This morning in the NY Times, I saw that the Nobel Prize in Medicine had been awarded to three American scientists for discoveries
about the molecular mechanisms controlling the body's circadian rhythm.
Fine. But my question is, when are they ever going to consider Dr. T. Colin Campbell's breakthrough cancer findings in dozens of peer-reviewed studies at Cornell and Virginia Tech dating back to 1968?
What could possibly be more important from a health perspective than what appears to be a very likely cure for cancer in humans?
Conclusion in 1983: Based on his extensive cancer research (primarily funded by the NIH) between 1968 and 1983, Dr. Campbell told me recently:
"The evidence for me was abundantly convincing in 1983 that animal protein plays a major role in the growth of cancer in animals, and most-likely in humans."
My Question. After 34 years, why has the world's money-motivated cancer industry never conducted a single clinical trial in humans to test Campbell's alarming evidence from dozens of animal studies? Sadly, I know the answer to that question and I mentioned it already in the previous sentence.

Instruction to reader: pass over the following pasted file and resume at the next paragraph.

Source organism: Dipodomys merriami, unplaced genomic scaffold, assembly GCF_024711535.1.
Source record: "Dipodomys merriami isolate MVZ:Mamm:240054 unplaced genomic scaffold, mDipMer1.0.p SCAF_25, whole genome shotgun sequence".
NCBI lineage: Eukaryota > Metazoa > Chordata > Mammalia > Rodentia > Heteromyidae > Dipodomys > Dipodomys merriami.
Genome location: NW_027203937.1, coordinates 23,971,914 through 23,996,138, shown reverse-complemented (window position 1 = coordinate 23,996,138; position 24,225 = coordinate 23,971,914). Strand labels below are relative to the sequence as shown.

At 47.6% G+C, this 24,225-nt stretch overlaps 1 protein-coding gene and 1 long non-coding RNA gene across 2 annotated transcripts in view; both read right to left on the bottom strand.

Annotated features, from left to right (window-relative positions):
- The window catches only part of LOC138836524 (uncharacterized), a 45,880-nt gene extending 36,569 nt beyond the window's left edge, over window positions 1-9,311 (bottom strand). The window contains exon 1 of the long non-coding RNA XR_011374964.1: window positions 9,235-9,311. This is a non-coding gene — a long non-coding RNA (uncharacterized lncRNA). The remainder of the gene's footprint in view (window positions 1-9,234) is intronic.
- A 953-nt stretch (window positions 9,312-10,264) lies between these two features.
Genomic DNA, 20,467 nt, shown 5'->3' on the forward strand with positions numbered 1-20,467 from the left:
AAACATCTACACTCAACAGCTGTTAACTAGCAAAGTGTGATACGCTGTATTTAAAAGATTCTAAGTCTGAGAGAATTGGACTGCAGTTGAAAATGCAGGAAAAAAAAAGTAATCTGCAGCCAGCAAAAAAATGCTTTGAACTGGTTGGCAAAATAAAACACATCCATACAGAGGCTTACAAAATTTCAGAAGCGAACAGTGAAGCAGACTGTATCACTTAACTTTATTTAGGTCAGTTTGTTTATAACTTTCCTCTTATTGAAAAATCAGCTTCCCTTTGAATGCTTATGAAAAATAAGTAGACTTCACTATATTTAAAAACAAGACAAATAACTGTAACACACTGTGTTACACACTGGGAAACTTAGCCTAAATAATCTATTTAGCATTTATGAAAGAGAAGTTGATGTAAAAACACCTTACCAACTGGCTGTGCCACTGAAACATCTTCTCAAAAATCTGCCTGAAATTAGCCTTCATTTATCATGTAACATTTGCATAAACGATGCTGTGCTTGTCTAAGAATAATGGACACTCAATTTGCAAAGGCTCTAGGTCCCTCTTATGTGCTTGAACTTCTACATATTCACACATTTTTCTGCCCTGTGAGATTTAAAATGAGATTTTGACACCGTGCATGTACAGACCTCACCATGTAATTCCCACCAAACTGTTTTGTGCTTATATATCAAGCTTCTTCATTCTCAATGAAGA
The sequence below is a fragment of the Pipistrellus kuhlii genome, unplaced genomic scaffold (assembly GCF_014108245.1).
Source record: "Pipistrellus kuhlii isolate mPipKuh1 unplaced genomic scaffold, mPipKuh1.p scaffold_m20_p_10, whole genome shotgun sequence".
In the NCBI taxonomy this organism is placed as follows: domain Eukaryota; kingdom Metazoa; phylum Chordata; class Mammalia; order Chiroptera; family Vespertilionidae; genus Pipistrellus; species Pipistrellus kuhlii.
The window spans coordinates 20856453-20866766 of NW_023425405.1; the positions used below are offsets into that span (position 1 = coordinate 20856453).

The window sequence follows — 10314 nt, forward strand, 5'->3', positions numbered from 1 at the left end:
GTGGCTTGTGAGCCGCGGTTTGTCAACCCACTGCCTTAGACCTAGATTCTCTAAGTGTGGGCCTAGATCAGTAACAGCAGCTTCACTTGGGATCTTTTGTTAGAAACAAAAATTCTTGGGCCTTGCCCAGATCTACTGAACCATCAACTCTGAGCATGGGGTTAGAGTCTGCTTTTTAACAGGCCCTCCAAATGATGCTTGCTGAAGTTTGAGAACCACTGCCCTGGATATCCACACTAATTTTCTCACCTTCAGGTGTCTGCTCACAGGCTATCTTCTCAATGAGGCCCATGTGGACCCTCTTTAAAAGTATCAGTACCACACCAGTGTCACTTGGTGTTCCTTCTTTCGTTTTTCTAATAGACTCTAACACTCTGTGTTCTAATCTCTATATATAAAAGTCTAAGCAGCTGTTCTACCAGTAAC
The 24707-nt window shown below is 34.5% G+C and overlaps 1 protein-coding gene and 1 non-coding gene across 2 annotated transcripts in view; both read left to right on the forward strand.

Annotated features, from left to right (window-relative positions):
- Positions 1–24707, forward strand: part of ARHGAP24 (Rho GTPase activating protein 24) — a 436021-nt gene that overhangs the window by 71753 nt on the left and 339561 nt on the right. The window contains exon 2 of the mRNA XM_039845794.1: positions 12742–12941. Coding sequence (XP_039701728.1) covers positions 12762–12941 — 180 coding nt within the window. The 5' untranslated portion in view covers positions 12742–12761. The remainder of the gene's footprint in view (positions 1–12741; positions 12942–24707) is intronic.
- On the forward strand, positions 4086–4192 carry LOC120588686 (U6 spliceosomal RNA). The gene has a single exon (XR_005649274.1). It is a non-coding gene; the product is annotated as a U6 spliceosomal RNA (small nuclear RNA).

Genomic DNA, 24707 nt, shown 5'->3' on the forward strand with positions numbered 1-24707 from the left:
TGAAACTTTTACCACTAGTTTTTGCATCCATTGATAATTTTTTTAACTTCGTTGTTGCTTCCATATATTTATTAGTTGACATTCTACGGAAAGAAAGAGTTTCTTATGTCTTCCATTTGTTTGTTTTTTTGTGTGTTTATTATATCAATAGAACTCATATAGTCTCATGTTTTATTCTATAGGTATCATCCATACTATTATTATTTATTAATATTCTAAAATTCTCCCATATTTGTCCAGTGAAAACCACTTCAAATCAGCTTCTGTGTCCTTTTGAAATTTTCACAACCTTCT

. In July of 2016, I posted two articles on my website. Please take a look and circulate this information widely. Someday, the world must learn the truth about our most feared disease.
The Bottom Line. If extensive human clinical trials had been conducted in the eighties and nineties, the world may have learned the truth about how our most feared disease could be easily prevented, slowed, reversed or cured in most cases.
By now recognizing Dr. Campbell's much earlier cancer work with animal subjects, maybe the Nobel Committee could shame the world's cancer industry into urgently launching those human clinical trials.
Looking for Opportunities to Speak.
Since 2016, my research and writing has been focused primarily on the sustainability of our ecosystem, our civilization and our future as as a species. I call it the "most important topic in the history of humanity."
After all, what could possibly be more important to us humans than our survival as a species?
The current title of my standard presentation: